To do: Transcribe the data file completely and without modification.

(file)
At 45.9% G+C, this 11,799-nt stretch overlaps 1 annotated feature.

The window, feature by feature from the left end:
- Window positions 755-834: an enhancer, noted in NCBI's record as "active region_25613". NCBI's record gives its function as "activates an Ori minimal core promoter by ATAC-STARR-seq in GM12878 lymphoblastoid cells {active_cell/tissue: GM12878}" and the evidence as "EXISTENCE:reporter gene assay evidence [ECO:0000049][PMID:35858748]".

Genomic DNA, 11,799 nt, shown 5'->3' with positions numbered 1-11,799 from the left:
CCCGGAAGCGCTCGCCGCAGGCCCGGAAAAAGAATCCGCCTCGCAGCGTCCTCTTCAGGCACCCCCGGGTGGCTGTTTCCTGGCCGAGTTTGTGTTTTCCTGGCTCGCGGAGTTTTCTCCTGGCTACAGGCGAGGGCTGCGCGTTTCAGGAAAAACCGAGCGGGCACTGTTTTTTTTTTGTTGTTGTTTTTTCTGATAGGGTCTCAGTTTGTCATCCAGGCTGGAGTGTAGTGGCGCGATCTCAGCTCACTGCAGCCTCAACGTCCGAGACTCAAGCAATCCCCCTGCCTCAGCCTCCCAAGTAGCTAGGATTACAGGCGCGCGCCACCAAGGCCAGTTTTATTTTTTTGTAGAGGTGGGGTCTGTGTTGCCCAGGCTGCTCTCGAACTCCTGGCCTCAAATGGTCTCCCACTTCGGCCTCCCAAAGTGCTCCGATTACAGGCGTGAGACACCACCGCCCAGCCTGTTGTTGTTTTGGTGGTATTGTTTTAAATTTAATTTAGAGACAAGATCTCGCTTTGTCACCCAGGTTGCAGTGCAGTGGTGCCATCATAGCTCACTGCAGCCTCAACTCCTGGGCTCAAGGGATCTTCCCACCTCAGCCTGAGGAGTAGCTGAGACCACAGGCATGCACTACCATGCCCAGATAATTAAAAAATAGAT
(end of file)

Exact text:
At 45.9% G+C, this 11,799-nt stretch overlaps 1 annotated feature.

The window, feature by feature from the left end:
- Window positions 755-834: an enhancer, noted in NCBI's record as "active region_25613". NCBI's record gives its function as "activates an Ori minimal core promoter by ATAC-STARR-seq in GM12878 lymphoblastoid cells {active_cell/tissue: GM12878}" and the evidence as "EXISTENCE:reporter gene assay evidence [ECO:0000049][PMID:35858748]".

Genomic DNA, 11,799 nt, shown 5'->3' with positions numbered 1-11,799 from the left:
CCCGGAAGCGCTCGCCGCAGGCCCGGAAAAAGAATCCGCCTCGCAGCGTCCTCTTCAGGCACCCCCGGGTGGCTGTTTCCTGGCCGAGTTTGTGTTTTCCTGGCTCGCGGAGTTTTCTCCTGGCTACAGGCGAGGGCTGCGCGTTTCAGGAAAAACCGAGCGGGCACTGTTTTTTTTTTGTTGTTGTTTTTTCTGATAGGGTCTCAGTTTGTCATCCAGGCTGGAGTGTAGTGGCGCGATCTCAGCTCACTGCAGCCTCAACGTCCGAGACTCAAGCAATCCCCCTGCCTCAGCCTCCCAAGTAGCTAGGATTACAGGCGCGCGCCACCAAGGCCAGTTTTATTTTTTTGTAGAGGTGGGGTCTGTGTTGCCCAGGCTGCTCTCGAACTCCTGGCCTCAAATGGTCTCCCACTTCGGCCTCCCAAAGTGCTCCGATTACAGGCGTGAGACACCACCGCCCAGCCTGTTGTTGTTTTGGTGGTATTGTTTTAAATTTAATTTAGAGACAAGATCTCGCTTTGTCACCCAGGTTGCAGTGCAGTGGTGCCATCATAGCTCACTGCAGCCTCAACTCCTGGGCTCAAGGGATCTTCCCACCTCAGCCTGAGGAGTAGCTGAGACCACAGGCATGCACTACCATGCCCAGATAATTAAAAAATAGAT